So if your races involve selective climbs, if you have to be able to hold high percentages of your FTP after hours of already challenging ride time, and if you want road-race fitness that favors longer, sustained efforts, the Climbing Road Race blocks are ideal for you.

    The Century plan is also probably quite good.

    As you probably know already, their plans are structured Base>Build>Speciality. You have enough time that you could work through the Sweetspot Base plan (2x 6 weeks), then Sustained Build (8 week block) and Climbing Road Race or possibly the Century plan (both 8 week blocks), which is a total of 20 weeks. You can then either go back to the start or you could repeat one of the build>speciality blocks, which could take you up to your event.
  • rick_chaseyrick_chasey Posts: 69,760 Lives Here
    edited November 2019
    I guess the main things you can do are simulating the type of effort you'll be doing. Cadence tends to be lower when climbing and alps will often be around an hour or so, so why not find a route that lets you ride full gas for an hour without any let up on a bigger gear?

    What that won't really necessarily help with is that some of the different muscles you use but you can cover that off with some core work tbh.

    Also keep practising getting out of the saddle for the same periods you would do going to the Alps.

    Apologies if this is all too obvious - I find the turbo efforts focused on short power stuff which is helpful but only to a point.

  • You also need to train your mind for the amount of time it will take to ride up the mountains.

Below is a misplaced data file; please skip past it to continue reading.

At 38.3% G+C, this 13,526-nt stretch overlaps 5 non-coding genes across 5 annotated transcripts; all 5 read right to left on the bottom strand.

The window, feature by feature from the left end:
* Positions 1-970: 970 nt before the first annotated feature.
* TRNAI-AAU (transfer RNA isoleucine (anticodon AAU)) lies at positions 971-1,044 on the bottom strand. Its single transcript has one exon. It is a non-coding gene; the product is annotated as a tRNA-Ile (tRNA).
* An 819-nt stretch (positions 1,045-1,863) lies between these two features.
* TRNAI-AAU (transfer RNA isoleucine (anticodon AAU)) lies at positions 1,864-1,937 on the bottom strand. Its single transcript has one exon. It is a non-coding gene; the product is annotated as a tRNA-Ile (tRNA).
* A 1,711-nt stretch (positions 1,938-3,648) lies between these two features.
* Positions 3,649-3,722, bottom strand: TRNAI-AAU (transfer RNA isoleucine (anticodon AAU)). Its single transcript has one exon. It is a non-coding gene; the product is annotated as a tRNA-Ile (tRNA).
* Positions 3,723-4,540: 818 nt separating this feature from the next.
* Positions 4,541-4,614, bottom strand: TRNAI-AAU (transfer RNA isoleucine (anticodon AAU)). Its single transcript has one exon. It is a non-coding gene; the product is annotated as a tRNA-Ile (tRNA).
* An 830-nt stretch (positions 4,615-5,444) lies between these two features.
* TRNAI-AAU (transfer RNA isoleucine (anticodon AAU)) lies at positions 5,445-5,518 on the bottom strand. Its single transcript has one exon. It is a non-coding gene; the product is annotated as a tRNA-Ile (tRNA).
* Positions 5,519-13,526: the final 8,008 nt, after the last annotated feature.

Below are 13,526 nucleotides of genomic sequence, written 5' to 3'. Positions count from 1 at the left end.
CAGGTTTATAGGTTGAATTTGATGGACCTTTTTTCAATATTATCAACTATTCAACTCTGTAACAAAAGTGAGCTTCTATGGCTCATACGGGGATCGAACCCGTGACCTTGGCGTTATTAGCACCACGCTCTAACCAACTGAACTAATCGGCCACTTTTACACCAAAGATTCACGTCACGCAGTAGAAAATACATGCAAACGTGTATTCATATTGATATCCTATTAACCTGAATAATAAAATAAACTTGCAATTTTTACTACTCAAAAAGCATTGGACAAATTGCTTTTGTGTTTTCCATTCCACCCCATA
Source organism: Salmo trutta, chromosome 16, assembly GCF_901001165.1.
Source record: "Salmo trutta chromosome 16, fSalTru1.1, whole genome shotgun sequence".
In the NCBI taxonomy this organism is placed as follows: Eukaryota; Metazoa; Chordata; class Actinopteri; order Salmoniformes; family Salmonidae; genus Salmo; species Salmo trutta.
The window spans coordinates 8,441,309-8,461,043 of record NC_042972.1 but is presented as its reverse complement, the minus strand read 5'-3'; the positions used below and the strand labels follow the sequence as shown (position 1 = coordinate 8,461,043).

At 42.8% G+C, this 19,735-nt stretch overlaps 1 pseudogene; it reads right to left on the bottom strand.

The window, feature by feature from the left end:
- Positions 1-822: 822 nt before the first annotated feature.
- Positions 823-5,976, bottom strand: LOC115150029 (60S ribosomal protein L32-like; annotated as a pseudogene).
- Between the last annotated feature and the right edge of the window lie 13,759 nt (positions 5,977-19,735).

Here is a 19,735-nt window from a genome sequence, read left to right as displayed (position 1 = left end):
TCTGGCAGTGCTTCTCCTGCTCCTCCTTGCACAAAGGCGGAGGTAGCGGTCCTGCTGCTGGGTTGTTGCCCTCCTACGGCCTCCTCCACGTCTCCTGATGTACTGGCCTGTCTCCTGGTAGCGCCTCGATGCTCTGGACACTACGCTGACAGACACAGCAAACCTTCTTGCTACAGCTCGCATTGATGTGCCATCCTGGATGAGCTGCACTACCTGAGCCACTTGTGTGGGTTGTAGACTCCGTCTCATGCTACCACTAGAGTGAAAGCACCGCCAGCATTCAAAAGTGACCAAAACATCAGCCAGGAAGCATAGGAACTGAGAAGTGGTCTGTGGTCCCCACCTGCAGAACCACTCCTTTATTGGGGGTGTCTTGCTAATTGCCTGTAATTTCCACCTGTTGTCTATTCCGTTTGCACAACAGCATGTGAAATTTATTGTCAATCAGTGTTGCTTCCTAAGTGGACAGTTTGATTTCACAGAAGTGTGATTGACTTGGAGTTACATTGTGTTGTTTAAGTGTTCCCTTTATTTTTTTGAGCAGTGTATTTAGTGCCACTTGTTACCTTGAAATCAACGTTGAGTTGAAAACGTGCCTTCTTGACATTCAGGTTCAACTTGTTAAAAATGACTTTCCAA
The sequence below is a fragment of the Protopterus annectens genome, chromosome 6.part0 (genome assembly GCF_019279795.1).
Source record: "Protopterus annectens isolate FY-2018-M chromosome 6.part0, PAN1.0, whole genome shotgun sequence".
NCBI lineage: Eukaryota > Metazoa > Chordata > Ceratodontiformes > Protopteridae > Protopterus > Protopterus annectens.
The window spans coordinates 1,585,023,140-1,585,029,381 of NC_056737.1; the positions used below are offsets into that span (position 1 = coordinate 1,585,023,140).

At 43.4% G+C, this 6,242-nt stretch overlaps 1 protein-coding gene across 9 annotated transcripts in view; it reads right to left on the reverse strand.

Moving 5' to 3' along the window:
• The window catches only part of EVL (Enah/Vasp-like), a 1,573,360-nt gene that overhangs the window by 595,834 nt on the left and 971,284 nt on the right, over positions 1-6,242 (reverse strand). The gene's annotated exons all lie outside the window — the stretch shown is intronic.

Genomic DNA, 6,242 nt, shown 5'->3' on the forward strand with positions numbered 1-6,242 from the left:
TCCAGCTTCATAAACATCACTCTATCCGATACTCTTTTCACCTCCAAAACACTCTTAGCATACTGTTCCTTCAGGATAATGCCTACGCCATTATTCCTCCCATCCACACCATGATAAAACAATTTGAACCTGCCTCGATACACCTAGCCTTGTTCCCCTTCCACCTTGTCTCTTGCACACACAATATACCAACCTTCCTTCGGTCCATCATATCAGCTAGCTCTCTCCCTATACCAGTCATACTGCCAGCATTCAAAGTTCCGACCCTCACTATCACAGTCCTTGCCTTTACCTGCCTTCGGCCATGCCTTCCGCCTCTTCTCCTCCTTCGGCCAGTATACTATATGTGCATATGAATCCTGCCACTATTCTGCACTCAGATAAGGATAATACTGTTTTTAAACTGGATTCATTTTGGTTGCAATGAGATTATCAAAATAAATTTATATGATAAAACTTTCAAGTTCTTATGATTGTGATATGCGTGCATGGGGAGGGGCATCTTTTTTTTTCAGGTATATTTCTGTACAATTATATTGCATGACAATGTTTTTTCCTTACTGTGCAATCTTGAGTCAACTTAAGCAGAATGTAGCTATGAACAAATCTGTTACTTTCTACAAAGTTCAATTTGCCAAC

• Do a Froomey and ride with the brakes on to simulate climbs...
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  • webboowebboo Posts: 5,859
    edited November 2019

    Do a Froomey and ride with the brakes on to simulate climbs...

    Didn’t he nick this idea from Chris Boardman. I’m sure I read something where if he hadn’t burnt the required amount of calories on his ride. He would ride the last miles with his brakes on.
  • I live in Norfolk, England, so the same as you there are no hills to train on. Get Zwift and go on any and all climbs you can find.
    Todays I climbed 5,600 ft in 30 miles on there and they feel like proper hills to whilst you are doing them.
  • figbatfigbat Posts: 680
    Any multi storey car parks nearby?
    Cube Reaction GTC Pro 29 for the lumpy stuff
    Cannondale Synapse alloy with 'guards for the winter roads
    Fuji Altamira 2.7 for the summer roads
    Trek 830 Mountain Track frame turned into a gravel bike - for anywhere & everywhere
  • navrig2navrig2 Posts: 1,799
    Great replies guys. There are some spare kg and losing them is part of the plan. Cheers.
  • navrig2navrig2 Posts: 1,799
    figbat said:

    Any multi storey car parks nearby?

    Loads. The first four or five floors of office and apartment blocks are mostly parking floors. Not sure they would be much good for training :D
  • That's is good training. So would getting a fat bike and going off road. 4" tyres plus sand is going to be the best training anyone can do.
  • imposter2.0imposter2.0 Posts: 12,015

    4" tyres plus sand is going to be the best training anyone can do.

    Ideal training for racing fatbikes on sandy courses. For everything else, the rule of specificity probably applies..